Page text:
A recent comment by actress Jennifer Aniston that “women are more and more realizing that they don’t have to settle with a man just to have that child” might seem to indicate that deviancy has irrevocably been “defined down” and that a culture of permissiveness has been permanently entrenched in our nation’s society.

The Centers for Disease Control and Prevention report that the percentage of teens who believe that it’s okay for an unmarried female to have a child has increased to nearly 64 percent (among males) and to more than 70 percent (among females.

Yet throughout the country there are oases of excellence that provide evidence to the contrary.

One example is Teen Talk, a program for at-risk adolescent girls that was initiated by a community-based project in Milwaukee called the Family House. Though the Family House was primarily and originally established to provide hospice care for the low-income elderly, the project evolved to meet needs of others in the community, including the youths who would gather on the front steps in after-school hours.

“When we started the program in 2004, Milwaukee had the highest rate of teen pregnancies in the nation, and there was a rash of STDs at the elementary school that was just a block from the Family House,” said Vicky Edwards, Teen Talk’s first coordinator. “Some of those girls were having babies just because they were looking to be loved and wanted someone to love. But when their babies started growing up, the responsibility and reality of motherhood set in.”

“We had an after-school program, and we were seeing so many of our 13- and 14-year-olds becoming pregnant. And we were finding out that they weren’t getting any medical care and didn’t know what to expect,” said Cordelia Taylor, the founder and director of the Family House.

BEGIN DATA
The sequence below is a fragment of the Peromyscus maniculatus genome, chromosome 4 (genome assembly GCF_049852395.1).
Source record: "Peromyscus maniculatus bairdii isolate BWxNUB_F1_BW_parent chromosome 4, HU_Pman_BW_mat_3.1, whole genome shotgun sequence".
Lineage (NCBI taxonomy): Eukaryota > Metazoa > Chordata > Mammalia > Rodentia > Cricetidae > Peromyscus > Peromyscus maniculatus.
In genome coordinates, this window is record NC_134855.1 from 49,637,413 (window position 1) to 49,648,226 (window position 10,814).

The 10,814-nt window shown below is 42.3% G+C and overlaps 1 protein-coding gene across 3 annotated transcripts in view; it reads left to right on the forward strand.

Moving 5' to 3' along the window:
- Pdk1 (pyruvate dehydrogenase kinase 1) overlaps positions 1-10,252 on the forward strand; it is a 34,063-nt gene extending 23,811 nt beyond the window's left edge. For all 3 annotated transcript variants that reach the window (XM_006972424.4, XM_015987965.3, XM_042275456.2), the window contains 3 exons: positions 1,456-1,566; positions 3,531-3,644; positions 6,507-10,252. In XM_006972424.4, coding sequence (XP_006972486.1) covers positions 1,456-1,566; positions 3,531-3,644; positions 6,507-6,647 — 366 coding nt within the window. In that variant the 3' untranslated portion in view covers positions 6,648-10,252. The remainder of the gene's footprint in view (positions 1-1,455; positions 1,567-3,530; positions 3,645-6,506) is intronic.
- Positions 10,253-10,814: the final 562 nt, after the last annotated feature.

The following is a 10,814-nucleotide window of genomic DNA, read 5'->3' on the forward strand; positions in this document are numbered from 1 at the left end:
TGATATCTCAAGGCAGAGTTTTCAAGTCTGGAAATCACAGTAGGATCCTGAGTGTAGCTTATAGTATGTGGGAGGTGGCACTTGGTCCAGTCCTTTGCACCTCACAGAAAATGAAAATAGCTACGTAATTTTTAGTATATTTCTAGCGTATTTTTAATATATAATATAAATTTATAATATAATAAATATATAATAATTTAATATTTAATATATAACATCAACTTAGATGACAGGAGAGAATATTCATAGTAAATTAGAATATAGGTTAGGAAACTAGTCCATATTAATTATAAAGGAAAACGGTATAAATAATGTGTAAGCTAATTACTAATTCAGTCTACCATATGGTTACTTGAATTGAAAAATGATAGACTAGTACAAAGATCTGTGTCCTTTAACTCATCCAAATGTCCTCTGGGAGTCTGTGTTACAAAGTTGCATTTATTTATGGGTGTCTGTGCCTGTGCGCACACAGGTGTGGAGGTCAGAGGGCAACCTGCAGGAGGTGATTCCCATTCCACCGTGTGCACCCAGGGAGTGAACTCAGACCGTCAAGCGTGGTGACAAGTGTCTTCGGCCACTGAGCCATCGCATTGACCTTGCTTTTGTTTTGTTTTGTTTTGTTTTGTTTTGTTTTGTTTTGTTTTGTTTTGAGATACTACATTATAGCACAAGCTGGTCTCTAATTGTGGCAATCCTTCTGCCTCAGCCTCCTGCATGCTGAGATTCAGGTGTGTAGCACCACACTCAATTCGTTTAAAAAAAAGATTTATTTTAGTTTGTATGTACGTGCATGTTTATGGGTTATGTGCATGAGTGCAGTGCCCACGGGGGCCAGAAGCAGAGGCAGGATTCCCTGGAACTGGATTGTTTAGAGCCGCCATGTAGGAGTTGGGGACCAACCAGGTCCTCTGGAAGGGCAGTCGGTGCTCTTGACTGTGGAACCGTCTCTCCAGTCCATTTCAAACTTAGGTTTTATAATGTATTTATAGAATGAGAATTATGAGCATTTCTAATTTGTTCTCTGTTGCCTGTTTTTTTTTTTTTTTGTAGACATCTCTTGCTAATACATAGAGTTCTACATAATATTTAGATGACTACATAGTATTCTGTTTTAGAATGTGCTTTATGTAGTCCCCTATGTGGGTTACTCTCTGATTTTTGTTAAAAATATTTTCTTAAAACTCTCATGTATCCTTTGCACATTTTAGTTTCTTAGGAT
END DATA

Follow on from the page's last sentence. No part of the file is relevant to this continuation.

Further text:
Teen Talk helps pregnant teens access the care, nutrition, and information they need. In addition, it prepares the girls to make wise life choices through conversations about the benefits of remaining abstinent and how to resist unwanted sexual advances.

The outreach also includes peer counseling, field trips, visits to museums, outings to restaurants (where they receive etiquette tips), a fashion show at a local department store, and movie dates followed by discussion groups—all of which contributes to greater self-esteem and a larger vision for their future.

Teen Talk began with a group of 17 adolescents in 2004. To date, more than 170 teens have participated in the program. Of those, only two became pregnant. Those two young women stayed in touch with the program and came back to serve as peer counselors.

Teen Talk participants were young women who lived in high-crime, drug-infested neighborhoods where the odds were clearly against them. Some lived with their grandmothers because their own mothers were incarcerated or addicted to drugs. The expectations and attitudes they embrace provide hope that the bar can be set higher for peers in much less daunting situations as well.

Here’s hoping for high-profile voices to champion successes like Teen Talk that are teaching responsibility, affirming the significance of marriage, and restoring community.